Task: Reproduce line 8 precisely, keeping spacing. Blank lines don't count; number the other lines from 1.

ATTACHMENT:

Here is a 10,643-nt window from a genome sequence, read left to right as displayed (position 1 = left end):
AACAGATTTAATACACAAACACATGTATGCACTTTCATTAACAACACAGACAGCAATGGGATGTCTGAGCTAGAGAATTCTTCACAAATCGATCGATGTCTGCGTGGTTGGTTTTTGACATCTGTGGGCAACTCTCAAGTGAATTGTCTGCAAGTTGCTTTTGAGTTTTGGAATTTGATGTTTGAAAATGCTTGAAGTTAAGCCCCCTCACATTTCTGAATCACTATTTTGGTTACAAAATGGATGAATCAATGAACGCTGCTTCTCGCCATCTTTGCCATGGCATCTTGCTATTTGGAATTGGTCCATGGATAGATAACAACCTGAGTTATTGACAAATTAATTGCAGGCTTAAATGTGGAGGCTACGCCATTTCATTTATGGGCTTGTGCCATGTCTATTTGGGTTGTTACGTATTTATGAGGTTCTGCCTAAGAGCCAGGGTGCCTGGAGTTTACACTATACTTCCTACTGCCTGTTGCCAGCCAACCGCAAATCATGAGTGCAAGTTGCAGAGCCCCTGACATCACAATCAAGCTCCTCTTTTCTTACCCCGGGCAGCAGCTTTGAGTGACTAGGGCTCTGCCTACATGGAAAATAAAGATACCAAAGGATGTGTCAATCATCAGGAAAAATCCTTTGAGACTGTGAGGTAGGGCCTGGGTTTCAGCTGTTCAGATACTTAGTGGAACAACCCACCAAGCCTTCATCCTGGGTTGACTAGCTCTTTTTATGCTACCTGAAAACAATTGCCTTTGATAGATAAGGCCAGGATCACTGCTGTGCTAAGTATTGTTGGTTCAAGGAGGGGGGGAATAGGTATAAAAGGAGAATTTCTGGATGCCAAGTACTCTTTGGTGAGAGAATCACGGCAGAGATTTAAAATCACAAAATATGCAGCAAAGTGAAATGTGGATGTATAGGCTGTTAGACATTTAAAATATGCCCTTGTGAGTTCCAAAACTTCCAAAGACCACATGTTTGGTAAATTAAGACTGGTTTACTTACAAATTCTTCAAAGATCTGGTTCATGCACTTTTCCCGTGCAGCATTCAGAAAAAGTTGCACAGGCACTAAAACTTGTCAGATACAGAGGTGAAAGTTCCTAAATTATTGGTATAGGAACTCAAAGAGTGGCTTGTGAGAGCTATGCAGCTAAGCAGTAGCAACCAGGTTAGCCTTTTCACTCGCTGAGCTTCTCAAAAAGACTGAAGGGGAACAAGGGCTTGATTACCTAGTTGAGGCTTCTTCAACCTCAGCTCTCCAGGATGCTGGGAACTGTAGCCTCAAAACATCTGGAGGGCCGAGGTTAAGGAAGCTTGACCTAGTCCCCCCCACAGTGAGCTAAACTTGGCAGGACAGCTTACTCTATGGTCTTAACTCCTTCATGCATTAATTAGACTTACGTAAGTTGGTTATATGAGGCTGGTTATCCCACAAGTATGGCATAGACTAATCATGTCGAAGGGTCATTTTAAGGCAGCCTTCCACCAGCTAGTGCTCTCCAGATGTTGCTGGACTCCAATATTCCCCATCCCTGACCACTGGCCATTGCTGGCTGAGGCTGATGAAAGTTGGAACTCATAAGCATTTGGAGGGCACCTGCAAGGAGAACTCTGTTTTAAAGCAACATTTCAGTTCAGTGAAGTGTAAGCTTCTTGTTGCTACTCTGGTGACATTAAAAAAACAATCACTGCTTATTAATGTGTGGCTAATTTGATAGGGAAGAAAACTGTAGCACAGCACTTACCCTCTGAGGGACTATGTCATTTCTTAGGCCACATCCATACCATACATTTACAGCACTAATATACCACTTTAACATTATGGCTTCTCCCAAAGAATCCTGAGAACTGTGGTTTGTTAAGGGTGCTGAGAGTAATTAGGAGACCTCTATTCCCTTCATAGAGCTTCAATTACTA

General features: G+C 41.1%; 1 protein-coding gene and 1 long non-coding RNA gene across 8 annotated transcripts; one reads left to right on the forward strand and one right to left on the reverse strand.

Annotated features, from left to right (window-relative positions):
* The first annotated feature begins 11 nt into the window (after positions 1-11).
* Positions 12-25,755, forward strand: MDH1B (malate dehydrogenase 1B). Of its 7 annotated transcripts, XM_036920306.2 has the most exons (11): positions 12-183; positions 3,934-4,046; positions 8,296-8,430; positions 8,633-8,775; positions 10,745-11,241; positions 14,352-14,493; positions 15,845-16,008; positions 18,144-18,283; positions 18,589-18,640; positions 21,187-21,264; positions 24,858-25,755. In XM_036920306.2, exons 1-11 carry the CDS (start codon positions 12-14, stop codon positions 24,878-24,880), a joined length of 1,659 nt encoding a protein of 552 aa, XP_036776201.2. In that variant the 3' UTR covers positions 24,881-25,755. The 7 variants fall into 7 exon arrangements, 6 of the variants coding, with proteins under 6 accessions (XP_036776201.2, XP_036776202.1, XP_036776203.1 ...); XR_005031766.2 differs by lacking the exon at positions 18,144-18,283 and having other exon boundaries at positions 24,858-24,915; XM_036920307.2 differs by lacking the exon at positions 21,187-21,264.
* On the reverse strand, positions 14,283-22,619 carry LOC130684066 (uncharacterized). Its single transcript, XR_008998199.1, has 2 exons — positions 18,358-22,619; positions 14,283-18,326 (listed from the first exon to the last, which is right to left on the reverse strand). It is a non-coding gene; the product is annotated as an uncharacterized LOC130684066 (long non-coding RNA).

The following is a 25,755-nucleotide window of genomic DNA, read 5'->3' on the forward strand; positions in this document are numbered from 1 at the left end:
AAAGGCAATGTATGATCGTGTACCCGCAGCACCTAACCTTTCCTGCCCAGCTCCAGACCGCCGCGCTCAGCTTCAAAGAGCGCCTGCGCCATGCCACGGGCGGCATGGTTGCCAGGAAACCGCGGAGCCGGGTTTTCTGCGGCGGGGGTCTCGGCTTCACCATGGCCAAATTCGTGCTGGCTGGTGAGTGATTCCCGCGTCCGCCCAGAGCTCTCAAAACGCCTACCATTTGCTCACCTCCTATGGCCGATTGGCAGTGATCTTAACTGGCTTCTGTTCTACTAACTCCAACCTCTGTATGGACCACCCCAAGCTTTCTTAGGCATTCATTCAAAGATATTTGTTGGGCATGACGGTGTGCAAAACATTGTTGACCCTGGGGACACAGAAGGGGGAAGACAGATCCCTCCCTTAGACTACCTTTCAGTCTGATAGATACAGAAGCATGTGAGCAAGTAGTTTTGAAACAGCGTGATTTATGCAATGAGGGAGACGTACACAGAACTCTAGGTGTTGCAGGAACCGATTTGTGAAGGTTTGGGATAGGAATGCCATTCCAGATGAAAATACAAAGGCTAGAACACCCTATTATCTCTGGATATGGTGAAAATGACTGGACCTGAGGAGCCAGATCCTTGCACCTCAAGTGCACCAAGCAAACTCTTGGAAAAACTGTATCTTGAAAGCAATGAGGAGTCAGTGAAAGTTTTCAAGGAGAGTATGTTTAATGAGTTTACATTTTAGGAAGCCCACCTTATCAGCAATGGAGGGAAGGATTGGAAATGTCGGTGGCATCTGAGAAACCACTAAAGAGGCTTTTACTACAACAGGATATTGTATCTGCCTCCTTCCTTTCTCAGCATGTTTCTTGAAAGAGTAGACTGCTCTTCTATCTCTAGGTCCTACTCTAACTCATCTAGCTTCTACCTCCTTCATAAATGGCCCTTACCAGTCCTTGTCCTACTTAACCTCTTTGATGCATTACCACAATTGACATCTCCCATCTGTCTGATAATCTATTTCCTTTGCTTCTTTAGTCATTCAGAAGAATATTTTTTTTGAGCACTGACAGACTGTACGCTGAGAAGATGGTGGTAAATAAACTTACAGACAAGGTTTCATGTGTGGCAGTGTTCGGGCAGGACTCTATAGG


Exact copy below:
The following is a 25,755-nucleotide window of genomic DNA, read 5'->3' on the forward strand; positions in this document are numbered from 1 at the left end: